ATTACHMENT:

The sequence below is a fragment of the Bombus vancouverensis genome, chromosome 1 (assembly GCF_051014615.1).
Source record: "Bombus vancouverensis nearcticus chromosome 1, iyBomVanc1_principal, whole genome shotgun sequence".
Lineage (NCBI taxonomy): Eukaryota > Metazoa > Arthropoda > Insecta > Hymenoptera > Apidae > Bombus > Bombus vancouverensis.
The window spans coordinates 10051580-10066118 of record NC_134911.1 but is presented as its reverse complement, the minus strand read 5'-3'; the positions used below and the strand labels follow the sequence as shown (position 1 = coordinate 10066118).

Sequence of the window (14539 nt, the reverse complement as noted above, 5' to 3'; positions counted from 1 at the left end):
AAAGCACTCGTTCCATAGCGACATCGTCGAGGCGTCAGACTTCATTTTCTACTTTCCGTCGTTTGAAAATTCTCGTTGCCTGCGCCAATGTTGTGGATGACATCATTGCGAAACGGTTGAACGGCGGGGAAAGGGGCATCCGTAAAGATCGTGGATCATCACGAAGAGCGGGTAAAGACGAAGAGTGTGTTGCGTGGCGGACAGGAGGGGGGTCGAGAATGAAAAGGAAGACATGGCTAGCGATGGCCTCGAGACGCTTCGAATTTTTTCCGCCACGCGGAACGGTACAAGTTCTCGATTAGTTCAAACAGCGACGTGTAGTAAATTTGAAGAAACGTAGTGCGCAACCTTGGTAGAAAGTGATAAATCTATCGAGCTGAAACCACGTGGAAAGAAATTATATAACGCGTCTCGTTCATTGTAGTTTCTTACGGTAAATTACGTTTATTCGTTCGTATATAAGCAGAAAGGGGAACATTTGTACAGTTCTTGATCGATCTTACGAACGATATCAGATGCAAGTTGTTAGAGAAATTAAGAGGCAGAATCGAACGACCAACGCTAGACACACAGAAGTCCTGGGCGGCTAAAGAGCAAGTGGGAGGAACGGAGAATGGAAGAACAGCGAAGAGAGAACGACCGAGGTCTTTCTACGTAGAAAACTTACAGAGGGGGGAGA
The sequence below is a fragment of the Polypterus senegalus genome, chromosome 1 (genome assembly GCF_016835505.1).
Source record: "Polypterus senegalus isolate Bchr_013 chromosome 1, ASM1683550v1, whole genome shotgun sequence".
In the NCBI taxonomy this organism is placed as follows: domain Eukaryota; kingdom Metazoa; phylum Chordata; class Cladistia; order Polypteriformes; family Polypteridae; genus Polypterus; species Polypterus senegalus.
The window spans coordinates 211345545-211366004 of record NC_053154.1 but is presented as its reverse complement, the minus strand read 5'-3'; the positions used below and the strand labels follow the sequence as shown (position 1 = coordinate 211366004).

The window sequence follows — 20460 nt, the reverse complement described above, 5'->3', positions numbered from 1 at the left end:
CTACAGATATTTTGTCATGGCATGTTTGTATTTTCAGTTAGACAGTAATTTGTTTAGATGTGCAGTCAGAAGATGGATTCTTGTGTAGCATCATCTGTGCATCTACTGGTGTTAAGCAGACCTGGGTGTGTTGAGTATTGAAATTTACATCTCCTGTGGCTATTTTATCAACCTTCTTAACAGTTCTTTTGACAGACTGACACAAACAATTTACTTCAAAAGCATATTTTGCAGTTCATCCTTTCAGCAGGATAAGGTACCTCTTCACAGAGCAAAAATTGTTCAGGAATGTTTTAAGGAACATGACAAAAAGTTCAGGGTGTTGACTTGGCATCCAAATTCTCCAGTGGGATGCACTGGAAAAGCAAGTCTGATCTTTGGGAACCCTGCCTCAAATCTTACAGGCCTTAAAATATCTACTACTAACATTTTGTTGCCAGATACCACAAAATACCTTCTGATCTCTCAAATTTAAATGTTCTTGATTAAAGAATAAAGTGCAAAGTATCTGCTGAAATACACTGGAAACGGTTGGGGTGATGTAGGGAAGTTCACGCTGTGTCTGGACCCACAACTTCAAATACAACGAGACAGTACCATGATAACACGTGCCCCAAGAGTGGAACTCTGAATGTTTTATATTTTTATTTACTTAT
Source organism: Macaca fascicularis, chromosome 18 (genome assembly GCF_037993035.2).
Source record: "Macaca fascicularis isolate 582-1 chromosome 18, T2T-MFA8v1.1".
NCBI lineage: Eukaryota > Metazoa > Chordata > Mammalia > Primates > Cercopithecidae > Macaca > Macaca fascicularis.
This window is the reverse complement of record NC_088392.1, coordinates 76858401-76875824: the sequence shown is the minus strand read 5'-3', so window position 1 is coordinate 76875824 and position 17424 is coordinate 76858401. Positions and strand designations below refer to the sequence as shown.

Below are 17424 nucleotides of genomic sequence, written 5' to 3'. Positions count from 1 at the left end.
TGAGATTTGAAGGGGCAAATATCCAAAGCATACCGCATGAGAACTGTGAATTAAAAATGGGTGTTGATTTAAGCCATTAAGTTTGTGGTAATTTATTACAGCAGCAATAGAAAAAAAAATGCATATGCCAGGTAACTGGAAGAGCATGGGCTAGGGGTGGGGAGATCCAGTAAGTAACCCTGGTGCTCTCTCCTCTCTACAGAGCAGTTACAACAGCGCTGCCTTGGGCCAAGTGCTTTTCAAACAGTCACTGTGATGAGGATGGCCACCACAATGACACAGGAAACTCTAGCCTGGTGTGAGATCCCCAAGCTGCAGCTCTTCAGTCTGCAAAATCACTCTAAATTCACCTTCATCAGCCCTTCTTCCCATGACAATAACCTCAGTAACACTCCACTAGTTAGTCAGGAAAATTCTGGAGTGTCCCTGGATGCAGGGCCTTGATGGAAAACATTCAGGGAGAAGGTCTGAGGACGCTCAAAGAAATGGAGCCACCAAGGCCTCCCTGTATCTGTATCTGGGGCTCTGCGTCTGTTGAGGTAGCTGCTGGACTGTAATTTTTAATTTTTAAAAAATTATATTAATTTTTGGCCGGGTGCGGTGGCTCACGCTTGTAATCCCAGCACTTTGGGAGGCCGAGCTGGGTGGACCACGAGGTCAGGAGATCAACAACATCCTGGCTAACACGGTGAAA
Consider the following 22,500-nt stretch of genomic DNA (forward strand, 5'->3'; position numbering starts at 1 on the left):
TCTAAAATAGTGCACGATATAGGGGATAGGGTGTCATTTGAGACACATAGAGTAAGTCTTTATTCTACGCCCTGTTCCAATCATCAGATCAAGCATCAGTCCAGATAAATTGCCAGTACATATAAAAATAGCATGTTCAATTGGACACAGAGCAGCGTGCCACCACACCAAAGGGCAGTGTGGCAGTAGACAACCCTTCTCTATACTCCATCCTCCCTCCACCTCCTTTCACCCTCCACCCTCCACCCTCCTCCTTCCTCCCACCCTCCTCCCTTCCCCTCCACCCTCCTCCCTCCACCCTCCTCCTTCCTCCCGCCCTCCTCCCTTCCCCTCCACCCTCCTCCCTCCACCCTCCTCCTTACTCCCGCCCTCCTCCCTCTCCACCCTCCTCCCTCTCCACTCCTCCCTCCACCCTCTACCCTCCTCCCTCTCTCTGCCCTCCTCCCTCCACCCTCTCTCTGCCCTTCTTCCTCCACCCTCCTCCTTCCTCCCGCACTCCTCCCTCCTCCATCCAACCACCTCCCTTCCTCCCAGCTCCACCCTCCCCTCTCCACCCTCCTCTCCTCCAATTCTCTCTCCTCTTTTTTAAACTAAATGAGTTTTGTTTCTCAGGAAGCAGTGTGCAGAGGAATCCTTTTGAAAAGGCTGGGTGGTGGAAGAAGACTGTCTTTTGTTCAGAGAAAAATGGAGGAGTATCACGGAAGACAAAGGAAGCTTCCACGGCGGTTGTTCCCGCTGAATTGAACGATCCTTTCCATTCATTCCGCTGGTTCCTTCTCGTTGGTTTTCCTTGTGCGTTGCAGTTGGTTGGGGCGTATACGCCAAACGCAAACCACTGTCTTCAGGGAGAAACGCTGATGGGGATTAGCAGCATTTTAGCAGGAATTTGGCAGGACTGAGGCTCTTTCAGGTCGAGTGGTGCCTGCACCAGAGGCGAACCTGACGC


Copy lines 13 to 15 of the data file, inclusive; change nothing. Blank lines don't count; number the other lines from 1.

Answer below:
Source organism: Macaca fascicularis, chromosome 18 (genome assembly GCF_037993035.2).
Source record: "Macaca fascicularis isolate 582-1 chromosome 18, T2T-MFA8v1.1".
NCBI lineage: Eukaryota > Metazoa > Chordata > Mammalia > Primates > Cercopithecidae > Macaca > Macaca fascicularis.